Tilting of Webb Telescope's Primary Mirror

The 18-segment primary mirror of NASA’s James Webb Space Telescope was raised into vertical alignment.  Take a look at the timelapse…

The James Webb Space Telescope, the scientific successor to NASA’s Hubble Space Telescope, in the largest clean room at the agency’s Goddard Space Flight Center in Greenbelt, Maryland, on May 4, 2016.

It will be the most powerful space telescope ever built. Webb will study many phases in the history of our universe, including the formation of solar systems capable of supporting life on planets similar to Earth, as well as the evolution of our own solar system. It’s targeted to launch from French Guiana aboard an Ariane 5 rocket in 2018. Webb is an international project led by NASA with its partners, ESA (European Space Agency) and the Canadian Space Agency.

 

Also, the Webb Telescope Mirror Rollover timelapse:



In this rare timelapse video, see inside the world’s largest clean room at NASA’s Goddard Space Flight Center in Greenbelt, Maryland as the James Webb Space Telescope team lifts and turns the telescope for the first time. With glimmering gold surfaces, the large primary and rounded secondary mirror on this telescope are specially designed to reflect infrared light from some of the first stars ever born. The team will now begin to prepare to install the telescope’s science instruments to the back of the mirrors. Webb is an international project led by NASA with its partners, ESA (European Space Agency) and the Canadian Space Agency.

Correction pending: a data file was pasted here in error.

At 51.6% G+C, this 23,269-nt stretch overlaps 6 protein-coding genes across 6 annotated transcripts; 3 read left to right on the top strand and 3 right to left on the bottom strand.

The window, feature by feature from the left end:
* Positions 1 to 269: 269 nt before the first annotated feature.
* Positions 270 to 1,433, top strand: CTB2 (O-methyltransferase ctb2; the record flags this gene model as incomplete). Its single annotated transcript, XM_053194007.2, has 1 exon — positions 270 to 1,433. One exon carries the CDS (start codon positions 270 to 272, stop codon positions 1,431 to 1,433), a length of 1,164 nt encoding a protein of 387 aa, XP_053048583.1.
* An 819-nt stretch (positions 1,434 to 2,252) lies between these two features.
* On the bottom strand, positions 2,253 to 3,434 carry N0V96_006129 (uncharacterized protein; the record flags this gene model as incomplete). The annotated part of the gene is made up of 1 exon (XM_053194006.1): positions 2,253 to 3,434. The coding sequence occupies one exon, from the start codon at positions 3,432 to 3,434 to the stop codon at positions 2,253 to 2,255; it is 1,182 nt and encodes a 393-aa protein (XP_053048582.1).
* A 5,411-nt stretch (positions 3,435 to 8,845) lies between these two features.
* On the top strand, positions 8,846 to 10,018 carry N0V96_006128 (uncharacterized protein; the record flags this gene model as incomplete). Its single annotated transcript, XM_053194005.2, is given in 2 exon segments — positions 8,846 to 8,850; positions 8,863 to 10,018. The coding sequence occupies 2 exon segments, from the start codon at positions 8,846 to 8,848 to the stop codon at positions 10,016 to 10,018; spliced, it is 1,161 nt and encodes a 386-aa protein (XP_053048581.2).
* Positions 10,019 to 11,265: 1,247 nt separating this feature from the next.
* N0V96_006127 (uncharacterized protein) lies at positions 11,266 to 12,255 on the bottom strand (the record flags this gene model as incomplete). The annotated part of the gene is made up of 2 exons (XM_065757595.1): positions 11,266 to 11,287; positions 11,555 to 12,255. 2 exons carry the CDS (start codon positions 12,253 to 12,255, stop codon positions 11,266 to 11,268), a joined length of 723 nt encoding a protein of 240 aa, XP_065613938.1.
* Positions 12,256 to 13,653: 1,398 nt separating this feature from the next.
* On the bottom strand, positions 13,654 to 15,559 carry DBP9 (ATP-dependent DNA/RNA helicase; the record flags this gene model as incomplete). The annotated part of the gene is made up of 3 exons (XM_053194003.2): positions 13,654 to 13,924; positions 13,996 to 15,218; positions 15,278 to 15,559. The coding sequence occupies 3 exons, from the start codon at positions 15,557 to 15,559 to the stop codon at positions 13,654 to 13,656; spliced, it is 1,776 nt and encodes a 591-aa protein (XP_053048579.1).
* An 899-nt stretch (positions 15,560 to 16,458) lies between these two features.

More information a http://www.jwst.nasa.gov or http://www.nasa.gov/webb